Episodes in Architecture and Landscape
- Winner of the CHOICE Outstanding Academic Titles for 2018
408 pp., 5 x 8 in, 65 b&w illus.
- Published: February 2, 2018
- Published: January 26, 2018
Engaging essays that roam across uncertain territory, in search of sunken forests, unclassifiable islands, inflammable skies, plagiarized tabernacles, and other phenomena missing from architectural history.
This collection by “architectural history's most beguiling essayist” (as Reinhold Martin calls the author in the book's foreword) illuminates the unfamiliar, the arcane, the obscure—phenomena largely missing from architectural and landscape history. These essays by Edward Eigen do not walk in a straight line, but roam across uncertain territory, discovering sunken forests, unclassifiable islands, inflammable skies, unvisited shores, plagiarized tabernacles. Taken together, these texts offer a group portrait of how certain things fall apart.
We read about the statistical investigation of lightning strikes in France by the author-astronomer Camille Flammarion, which leads Eigen to reflect also on Foucault, Hamlet, and the role of the anecdote in architectural history. We learn about, among other things, Olmsted's role in transforming landscape gardening into landscape architecture; the connections among hedging, hedge funds, the High Line, and GPS bandwidth; timber-frame roofs and (spider) web-based learning; the archives of the Houses of Parliament through flood and fire; and what the 1898 disappearance and reappearance of the Trenton, New Jersey architect William W. Slack might tell us about the conflict between “the migratory impulse” and “love of home.”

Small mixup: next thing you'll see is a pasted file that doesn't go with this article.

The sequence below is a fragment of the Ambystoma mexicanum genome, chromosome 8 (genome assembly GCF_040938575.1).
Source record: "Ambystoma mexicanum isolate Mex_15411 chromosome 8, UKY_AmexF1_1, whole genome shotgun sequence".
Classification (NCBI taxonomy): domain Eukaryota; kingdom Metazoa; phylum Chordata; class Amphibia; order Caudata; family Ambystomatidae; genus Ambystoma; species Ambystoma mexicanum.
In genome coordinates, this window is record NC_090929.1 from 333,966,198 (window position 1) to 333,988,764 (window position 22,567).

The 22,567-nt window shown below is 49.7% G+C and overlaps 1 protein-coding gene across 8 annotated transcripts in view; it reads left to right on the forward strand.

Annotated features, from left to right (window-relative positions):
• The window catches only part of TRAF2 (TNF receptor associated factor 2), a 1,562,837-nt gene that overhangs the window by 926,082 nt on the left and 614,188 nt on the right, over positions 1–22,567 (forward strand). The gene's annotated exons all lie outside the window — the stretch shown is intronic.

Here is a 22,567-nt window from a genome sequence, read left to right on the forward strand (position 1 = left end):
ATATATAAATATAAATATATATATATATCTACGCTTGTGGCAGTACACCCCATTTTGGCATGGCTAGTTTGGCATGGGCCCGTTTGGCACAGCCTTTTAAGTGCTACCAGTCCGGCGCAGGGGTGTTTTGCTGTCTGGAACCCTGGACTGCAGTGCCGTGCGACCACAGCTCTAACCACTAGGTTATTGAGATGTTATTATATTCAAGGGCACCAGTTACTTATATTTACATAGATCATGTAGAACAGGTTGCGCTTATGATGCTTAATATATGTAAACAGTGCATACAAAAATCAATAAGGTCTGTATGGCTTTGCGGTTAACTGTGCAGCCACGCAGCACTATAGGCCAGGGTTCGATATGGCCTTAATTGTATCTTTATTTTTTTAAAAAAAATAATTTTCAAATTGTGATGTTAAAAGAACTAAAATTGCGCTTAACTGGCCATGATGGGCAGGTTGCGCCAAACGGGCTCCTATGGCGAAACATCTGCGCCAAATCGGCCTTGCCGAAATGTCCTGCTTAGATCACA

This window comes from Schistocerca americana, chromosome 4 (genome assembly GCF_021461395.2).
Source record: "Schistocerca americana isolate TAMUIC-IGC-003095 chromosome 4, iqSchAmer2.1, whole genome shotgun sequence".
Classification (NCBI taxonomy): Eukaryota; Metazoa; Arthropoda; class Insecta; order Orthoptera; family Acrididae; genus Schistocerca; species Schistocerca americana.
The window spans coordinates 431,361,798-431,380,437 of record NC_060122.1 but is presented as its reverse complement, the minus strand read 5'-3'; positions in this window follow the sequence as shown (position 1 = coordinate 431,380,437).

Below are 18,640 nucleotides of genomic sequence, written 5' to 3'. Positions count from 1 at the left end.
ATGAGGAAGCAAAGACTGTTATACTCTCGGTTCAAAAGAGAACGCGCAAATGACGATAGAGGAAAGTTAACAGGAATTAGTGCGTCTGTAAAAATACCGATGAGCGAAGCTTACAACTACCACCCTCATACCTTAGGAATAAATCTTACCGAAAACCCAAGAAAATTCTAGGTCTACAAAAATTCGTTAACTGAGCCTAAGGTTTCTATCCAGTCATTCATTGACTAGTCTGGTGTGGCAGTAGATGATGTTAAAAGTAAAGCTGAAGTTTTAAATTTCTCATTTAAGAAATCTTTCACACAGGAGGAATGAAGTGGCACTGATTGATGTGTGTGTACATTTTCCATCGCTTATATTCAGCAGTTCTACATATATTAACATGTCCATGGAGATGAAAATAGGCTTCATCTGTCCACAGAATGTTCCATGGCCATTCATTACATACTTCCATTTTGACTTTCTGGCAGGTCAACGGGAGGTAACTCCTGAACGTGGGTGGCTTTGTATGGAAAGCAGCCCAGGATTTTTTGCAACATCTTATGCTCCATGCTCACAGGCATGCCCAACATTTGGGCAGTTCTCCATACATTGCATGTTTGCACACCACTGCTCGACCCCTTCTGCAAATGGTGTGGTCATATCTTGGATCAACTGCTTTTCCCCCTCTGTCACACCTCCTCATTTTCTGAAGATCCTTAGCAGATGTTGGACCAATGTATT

Eigen compares his essays to the “gathering up of seeds that fell by the wayside.” The seedlings that result create in the reader's imagination a dazzling display of the particular, the contingent, the incidental, and the singular, all in search of a narrative.
With great wit and extraordinary knowledge—skillfully supported by writing that makes us pay nothing yet delivers everything—this book guides us into the rich subject of accident and anecdote as forms of historical criticism. Riveting accounts of landscapes, architectures, and the thickness of life bring the central epistemological dilemmas of our time into exquisite relief. A brilliant book.
Catherine Ingraham, Professor of Architecture, Pratt Institute; author of Architecture and the Burdens of Linearity
The owl of Minerva flies at dusk. Blam! Blam! Silence. The little soft-bodied creatures are safe again. Edward Eigen has written a book of crepuscular erudition, architectural history as would have been dreamed by the Lovecraftian lovechild of Edward Gorey, Laurence Sterne, and Jules Verne. It is baroque, wry, pessimistic, mannered, manorial, and seems to have all the time in the world. I have no idea what the world we are entering will make of it, but I am glad it has been published, since it can perhaps function as an idiosyncratic time capsule: this is what it was like to have a beautiful mind on the watershed of the twenty-first century.
D. Graham Burnett, Professor of History and History of Science, Princeton University; coauthor of Keywords:...Relevant to Academic Life, &c.